And the discussion goes on.

The regional air board met on Monday in Victorville to discuss composting facility regulations, rules which could affect the proposed Dawes composting site to be built by Nursery Products near Hinkley, but did not vote on the rules.

The rules would have mandated the enclosure of composting facilities only if the air district exceeds the pollution limits set by federal standards. The air district is currently below the acceptable pollution levels, but would like to see composting sites covered regardless.

"You can't tell me that the dangerous material in any of this stuff - this sludge - won't eventually be blown towards Barstow," said Norm Diaz of "There are other things that we could be doing with this sludge, making low-grade compost is not something that we should be proud of."

Not every one in the crowd was opposed to composting. Bob Feenstra, president of Ag Concepts, a company which represents farmers, said that he favors the process because prices for chemical fertilizers have increased in recent years because they are petroleum-based.

"My whole interest is that farming benefits from compost. It's win-win because the water treatment companies need to get rid of this stuff, and the farmer gets a cost-effective fertilizer," he said.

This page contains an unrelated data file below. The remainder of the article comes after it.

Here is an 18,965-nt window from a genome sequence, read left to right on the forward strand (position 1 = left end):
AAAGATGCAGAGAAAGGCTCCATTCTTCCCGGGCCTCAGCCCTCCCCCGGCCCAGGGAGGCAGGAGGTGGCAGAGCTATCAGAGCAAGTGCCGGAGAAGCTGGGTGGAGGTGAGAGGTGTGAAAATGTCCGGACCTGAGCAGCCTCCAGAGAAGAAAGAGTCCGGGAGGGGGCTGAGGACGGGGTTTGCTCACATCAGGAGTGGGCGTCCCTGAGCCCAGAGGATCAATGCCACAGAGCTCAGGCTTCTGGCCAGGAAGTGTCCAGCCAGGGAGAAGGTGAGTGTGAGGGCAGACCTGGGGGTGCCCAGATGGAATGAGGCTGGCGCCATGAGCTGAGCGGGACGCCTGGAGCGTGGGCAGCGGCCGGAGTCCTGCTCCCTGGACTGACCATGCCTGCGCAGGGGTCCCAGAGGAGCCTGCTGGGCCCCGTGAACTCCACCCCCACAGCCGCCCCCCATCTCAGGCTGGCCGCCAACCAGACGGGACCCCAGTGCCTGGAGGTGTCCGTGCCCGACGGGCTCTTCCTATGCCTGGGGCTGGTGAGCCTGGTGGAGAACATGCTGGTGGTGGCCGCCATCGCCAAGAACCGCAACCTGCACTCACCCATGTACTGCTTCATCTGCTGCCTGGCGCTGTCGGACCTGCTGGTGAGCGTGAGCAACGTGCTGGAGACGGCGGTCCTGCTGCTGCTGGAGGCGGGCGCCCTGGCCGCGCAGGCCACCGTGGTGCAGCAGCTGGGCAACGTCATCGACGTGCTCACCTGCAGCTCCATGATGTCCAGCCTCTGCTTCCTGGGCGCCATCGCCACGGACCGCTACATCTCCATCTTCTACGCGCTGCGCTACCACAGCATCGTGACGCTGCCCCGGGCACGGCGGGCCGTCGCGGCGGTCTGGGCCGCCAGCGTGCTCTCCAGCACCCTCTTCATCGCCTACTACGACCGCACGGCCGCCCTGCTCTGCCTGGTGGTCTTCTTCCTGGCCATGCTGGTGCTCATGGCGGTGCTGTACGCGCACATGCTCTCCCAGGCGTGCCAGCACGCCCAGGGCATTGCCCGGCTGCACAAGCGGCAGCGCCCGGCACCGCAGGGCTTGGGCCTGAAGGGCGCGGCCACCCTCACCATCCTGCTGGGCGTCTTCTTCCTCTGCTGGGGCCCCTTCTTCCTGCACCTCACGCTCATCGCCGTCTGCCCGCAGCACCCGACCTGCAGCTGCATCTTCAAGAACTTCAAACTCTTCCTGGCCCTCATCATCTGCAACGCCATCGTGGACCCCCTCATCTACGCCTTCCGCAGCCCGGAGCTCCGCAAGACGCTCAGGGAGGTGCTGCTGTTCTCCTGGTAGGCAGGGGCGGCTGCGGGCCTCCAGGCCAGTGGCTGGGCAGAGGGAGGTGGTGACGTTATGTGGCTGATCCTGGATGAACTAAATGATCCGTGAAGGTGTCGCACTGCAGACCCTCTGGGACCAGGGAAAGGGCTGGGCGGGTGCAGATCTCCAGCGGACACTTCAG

Jeff Meberg, president of Nursery Products, disputed that the winds would blow the compost off the company's site.

"If (the nearest house to the facility) was 500 feet away, I'd be surprised if the compost blows that far," he said.

The air district's report stated that the cost to reduce the amount of fine dust particles through enclosure of the facility would cost more Nursery Products more than $7,500 per ton, a cost the company's director of operations Chris Seney called economically unfeasible.
"(The cost) would eventually be borne by the taxpayer," Seney said.

Bob Sagona, vice-chairman of the air board, said that he would like to see a compromise worked out between the county, Nursery Products and members of Meberg said he would be happy to meet with the group and said the company plans to form a citizens' advisory committee to receive public input.

"How would you like to sit down and work out a compromise to make this go away?" Sagona said to Meberg.

"I'd like that very much, sir."

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